This missive is inspired by things I see on the Facebook groups to which I belong. The temptation to give up on Latin seems to fester around this time of year (coincidentally at the same time I personally get tired? I think not). Homeschool mamas and papas and grandparents get tired, and we want to take something off our plates. I get that. There are many reasons, though, why you should not ditch Latin (feel free to add more in the comments):
- Latin is the subject most easily integrated into the other subjects. Since Latin derivatives comprise 52.6 percent of English words and 90 percent of words two syllables or more, they are seen in all subjects. Chemistry and Biology are filled with Latinate vocabulary, as are logic and philosophy. Latin is really a continuous strand in the entire Challenge program.
- Latin increases your child’s comprehension in reading. American and British authors use some big words. Remember how 90 percent of English words two syllables or more come from Latin?
For instance, take these lines from Billy Budd by Herman Melville (italicized words are Latin derivatives; parenthetical comments are mine):
For what can more partake of the mysterious than an antipathy (Latin and Greek) spontaneous and profound such as is evoked in certain exceptional mortals by the mere aspect of some other mortal, however harmless he may be, if not called forth by this very harmlessness itself?
Every one of those “five dollar” words that your student does not know decreases his or her reading comprehension. What is Melville saying here? If you know what “antipathy” (a strong feeling of dislike, from anti, “against”; pathos, “emotion”) and the other italicized words mean, you can see that this rhetorical question is basically saying that, in some people, sometimes a feeling of dislike is brought out (evoked) by a harmless people, perhaps because of the person’s innocence itself. Billy Budd was an innocent sailor whom some people did not like simply because of his harmlessness.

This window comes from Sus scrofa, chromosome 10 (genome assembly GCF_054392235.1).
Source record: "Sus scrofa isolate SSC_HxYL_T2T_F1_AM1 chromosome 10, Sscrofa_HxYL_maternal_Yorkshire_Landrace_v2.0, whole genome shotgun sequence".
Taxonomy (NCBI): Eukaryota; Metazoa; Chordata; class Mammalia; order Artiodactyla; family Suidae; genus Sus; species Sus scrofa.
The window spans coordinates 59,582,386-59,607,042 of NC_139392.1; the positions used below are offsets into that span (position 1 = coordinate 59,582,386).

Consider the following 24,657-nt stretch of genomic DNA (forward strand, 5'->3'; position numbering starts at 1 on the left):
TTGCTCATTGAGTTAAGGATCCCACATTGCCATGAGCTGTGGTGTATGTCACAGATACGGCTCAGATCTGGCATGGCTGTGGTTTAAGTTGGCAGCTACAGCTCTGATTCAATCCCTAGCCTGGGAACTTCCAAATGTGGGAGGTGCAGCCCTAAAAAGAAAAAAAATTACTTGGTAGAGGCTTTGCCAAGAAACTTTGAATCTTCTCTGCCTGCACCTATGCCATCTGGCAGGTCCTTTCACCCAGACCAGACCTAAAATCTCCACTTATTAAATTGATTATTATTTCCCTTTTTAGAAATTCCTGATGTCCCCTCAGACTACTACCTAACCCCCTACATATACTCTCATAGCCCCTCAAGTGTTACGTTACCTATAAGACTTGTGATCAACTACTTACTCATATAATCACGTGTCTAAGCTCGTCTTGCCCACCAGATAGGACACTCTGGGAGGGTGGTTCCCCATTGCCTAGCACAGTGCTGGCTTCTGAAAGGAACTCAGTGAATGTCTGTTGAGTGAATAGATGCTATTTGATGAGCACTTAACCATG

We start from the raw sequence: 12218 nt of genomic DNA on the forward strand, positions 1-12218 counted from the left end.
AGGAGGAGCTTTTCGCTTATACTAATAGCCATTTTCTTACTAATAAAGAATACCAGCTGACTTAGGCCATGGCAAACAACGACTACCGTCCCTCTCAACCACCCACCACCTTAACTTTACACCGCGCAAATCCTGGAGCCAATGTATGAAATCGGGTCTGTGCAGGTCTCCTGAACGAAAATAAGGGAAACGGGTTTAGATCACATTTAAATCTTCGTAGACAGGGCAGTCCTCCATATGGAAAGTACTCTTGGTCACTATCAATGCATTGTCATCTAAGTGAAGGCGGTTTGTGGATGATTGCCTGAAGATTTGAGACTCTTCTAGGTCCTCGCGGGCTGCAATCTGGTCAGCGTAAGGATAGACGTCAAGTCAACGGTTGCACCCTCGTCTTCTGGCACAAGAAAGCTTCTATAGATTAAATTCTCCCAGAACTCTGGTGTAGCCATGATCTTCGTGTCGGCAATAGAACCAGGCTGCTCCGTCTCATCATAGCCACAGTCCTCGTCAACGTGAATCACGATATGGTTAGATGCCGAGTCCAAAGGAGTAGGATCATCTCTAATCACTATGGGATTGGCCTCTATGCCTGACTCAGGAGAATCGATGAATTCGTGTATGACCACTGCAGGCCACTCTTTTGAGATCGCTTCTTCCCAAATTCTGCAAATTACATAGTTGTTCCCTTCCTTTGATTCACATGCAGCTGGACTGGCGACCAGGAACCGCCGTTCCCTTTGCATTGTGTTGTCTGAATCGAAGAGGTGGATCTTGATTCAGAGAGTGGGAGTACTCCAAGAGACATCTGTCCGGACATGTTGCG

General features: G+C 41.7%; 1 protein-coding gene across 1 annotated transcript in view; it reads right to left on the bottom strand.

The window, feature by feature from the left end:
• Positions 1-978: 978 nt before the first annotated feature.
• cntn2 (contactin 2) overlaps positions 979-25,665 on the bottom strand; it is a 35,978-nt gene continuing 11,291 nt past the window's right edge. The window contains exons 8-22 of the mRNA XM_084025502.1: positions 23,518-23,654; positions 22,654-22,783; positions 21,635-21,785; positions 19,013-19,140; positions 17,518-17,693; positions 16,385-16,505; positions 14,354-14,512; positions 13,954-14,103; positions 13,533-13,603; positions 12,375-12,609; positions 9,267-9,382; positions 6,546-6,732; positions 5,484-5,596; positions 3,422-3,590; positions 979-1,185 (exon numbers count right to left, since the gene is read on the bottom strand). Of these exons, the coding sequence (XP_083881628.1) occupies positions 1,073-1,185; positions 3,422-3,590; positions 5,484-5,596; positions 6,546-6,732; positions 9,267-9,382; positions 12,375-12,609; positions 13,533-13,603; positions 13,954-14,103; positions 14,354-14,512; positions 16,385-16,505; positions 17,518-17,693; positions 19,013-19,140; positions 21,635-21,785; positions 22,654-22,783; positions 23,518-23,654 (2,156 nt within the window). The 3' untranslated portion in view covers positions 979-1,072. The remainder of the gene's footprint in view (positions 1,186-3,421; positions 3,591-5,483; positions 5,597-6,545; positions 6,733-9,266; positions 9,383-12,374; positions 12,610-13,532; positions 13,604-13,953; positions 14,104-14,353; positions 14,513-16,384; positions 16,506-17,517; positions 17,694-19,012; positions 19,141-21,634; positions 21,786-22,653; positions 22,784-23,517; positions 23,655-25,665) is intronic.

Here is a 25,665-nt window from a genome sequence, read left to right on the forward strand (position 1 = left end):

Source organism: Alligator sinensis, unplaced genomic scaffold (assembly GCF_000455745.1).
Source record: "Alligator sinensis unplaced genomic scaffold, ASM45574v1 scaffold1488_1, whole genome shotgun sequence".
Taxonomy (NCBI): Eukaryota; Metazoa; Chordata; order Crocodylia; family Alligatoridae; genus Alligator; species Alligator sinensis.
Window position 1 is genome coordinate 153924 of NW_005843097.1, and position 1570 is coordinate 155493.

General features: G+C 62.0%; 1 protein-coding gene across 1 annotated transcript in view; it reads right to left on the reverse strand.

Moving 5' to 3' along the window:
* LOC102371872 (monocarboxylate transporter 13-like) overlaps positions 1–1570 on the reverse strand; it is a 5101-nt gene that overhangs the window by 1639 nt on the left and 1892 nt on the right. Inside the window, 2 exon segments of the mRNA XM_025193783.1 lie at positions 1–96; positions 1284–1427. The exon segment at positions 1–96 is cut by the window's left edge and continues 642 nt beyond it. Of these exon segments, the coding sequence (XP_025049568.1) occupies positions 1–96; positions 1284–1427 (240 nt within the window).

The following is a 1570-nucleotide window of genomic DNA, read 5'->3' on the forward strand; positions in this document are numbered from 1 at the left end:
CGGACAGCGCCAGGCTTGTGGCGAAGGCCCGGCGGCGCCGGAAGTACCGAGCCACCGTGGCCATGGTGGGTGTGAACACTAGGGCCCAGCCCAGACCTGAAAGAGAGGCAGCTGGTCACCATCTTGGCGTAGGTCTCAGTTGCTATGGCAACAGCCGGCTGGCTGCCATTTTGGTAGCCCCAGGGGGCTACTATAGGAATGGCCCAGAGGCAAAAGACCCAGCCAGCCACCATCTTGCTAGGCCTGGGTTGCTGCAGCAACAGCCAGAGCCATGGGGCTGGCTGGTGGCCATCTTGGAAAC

- Latin is a constant review of Essentials’ grammar. Students have seen participles, gerunds, and infinitives in English; now it is time to use them in another language and see how the constructs are the same/different. If students do not take Latin and do not make a conscious effort to review grammar, they may lose what they have learned.
- Latin is the basis for the Romance languages, and the cornerstone of Western culture. If you want your child to study Italian, French, Spanish, Romanian, or Portuguese, Latin will give them a strong base. Romance languages become infinitely easier with a foundation in Latin—not just Henle First Year Latin, but great Roman authors like Cicero and Virgil. As you study those authors, you will see how they relate to our culture. Thomas Jefferson and John Adams loved Virgil. In a letter to his son, Adams implored him to use the best dictionary when translating Virgil, and said, “Let no Word escape you, without being understood.” He then tells his son that John Drydens’ English translation “is good, but it is not Virgil. You will do well to Study the Difference.” Adams understood that some things are lost in translation. He also understood the importance of a strong Latin background in education.
- Before you ditch Latin, try scaling it. My friend Denise Jasso, a Challenge B director, says, “Scale, don’t bail!” Vocabulary and grammar memorization are the most important things. Next, do some Latin-to-English translations. (I am also writing an article on scaling, so stay tuned.) If you have time, maybe do English to Latin. One strange thing I have found is that preparing for the National Latin Exam helps even the most hesitant student. I think one reason is that it is multiple choice, so it is “easier” than Henle. Another reason is that students get to learn about Roman culture and history and see its connection to their world. People usually think the National Latin Exam is for only the best students, but it is good for everyone. There is no failing and it helps you learn things that get overlooked in Henle.
Before you just ditch Latin, please know how important it is. It is a major component in the “classical” part of Classical Conversations. It is easily integrated into other subjects and, in many cases, makes the other subjects easier.